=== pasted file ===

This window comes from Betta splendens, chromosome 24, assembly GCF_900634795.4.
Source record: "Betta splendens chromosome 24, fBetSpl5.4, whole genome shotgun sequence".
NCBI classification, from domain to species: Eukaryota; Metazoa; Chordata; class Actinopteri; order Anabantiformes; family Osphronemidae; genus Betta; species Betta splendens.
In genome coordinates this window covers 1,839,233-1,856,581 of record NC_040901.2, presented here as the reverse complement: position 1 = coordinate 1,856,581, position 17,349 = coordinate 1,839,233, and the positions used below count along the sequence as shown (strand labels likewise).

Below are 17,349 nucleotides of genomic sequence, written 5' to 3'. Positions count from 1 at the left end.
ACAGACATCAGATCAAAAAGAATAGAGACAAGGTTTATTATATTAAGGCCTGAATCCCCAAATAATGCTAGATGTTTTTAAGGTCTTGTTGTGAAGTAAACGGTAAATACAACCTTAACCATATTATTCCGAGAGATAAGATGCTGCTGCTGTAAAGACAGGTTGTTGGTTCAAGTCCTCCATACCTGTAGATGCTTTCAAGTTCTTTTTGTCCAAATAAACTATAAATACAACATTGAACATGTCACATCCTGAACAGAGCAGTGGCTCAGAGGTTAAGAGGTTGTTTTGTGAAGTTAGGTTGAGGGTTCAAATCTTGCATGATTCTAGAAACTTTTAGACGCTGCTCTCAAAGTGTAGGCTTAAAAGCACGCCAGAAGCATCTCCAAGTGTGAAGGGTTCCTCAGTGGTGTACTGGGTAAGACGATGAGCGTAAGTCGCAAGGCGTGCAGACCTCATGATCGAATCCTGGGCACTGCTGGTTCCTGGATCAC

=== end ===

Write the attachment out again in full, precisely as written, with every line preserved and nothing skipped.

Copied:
This window comes from Betta splendens, chromosome 24, assembly GCF_900634795.4.
Source record: "Betta splendens chromosome 24, fBetSpl5.4, whole genome shotgun sequence".
NCBI classification, from domain to species: Eukaryota; Metazoa; Chordata; class Actinopteri; order Anabantiformes; family Osphronemidae; genus Betta; species Betta splendens.
In genome coordinates this window covers 1,839,233-1,856,581 of record NC_040901.2, presented here as the reverse complement: position 1 = coordinate 1,856,581, position 17,349 = coordinate 1,839,233, and the positions used below count along the sequence as shown (strand labels likewise).

Below are 17,349 nucleotides of genomic sequence, written 5' to 3'. Positions count from 1 at the left end.
ACAGACATCAGATCAAAAAGAATAGAGACAAGGTTTATTATATTAAGGCCTGAATCCCCAAATAATGCTAGATGTTTTTAAGGTCTTGTTGTGAAGTAAACGGTAAATACAACCTTAACCATATTATTCCGAGAGATAAGATGCTGCTGCTGTAAAGACAGGTTGTTGGTTCAAGTCCTCCATACCTGTAGATGCTTTCAAGTTCTTTTTGTCCAAATAAACTATAAATACAACATTGAACATGTCACATCCTGAACAGAGCAGTGGCTCAGAGGTTAAGAGGTTGTTTTGTGAAGTTAGGTTGAGGGTTCAAATCTTGCATGATTCTAGAAACTTTTAGACGCTGCTCTCAAAGTGTAGGCTTAAAAGCACGCCAGAAGCATCTCCAAGTGTGAAGGGTTCCTCAGTGGTGTACTGGGTAAGACGATGAGCGTAAGTCGCAAGGCGTGCAGACCTCATGATCGAATCCTGGGCACTGCTGGTTCCTGGATCAC